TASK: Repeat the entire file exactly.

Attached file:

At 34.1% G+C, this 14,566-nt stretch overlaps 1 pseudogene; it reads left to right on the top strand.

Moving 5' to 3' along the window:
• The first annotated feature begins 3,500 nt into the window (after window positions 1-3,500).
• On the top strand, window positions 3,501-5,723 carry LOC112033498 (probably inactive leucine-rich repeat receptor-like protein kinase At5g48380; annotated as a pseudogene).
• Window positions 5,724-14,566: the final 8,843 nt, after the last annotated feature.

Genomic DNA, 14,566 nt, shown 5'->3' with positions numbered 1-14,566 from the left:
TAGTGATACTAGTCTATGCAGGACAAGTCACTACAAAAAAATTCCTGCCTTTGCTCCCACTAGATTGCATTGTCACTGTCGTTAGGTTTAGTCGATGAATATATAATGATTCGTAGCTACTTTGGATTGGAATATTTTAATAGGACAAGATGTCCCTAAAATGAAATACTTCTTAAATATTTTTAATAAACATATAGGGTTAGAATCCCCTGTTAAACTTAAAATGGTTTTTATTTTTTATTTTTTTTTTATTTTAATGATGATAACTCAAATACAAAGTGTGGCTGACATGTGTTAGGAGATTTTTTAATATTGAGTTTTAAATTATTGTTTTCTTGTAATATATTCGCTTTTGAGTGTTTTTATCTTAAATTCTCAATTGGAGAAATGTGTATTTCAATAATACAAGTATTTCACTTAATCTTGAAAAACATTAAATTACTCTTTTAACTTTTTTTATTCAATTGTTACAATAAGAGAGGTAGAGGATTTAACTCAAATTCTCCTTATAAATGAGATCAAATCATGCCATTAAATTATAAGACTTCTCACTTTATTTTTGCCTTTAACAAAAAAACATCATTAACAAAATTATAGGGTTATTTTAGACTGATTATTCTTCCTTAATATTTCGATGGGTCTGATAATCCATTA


At 34.1% G+C, this 14,566-nt stretch overlaps 1 pseudogene; it reads left to right on the top strand.

Moving 5' to 3' along the window:
• The first annotated feature begins 3,500 nt into the window (after window positions 1-3,500).
• On the top strand, window positions 3,501-5,723 carry LOC112033498 (probably inactive leucine-rich repeat receptor-like protein kinase At5g48380; annotated as a pseudogene).
• Window positions 5,724-14,566: the final 8,843 nt, after the last annotated feature.

Genomic DNA, 14,566 nt, shown 5'->3' with positions numbered 1-14,566 from the left:
TAGTGATACTAGTCTATGCAGGACAAGTCACTACAAAAAAATTCCTGCCTTTGCTCCCACTAGATTGCATTGTCACTGTCGTTAGGTTTAGTCGATGAATATATAATGATTCGTAGCTACTTTGGATTGGAATATTTTAATAGGACAAGATGTCCCTAAAATGAAATACTTCTTAAATATTTTTAATAAACATATAGGGTTAGAATCCCCTGTTAAACTTAAAATGGTTTTTATTTTTTATTTTTTTTTTATTTTAATGATGATAACTCAAATACAAAGTGTGGCTGACATGTGTTAGGAGATTTTTTAATATTGAGTTTTAAATTATTGTTTTCTTGTAATATATTCGCTTTTGAGTGTTTTTATCTTAAATTCTCAATTGGAGAAATGTGTATTTCAATAATACAAGTATTTCACTTAATCTTGAAAAACATTAAATTACTCTTTTAACTTTTTTTATTCAATTGTTACAATAAGAGAGGTAGAGGATTTAACTCAAATTCTCCTTATAAATGAGATCAAATCATGCCATTAAATTATAAGACTTCTCACTTTATTTTTGCCTTTAACAAAAAAACATCATTAACAAAATTATAGGGTTATTTTAGACTGATTATTCTTCCTTAATATTTCGATGGGTCTGATAATCCATTA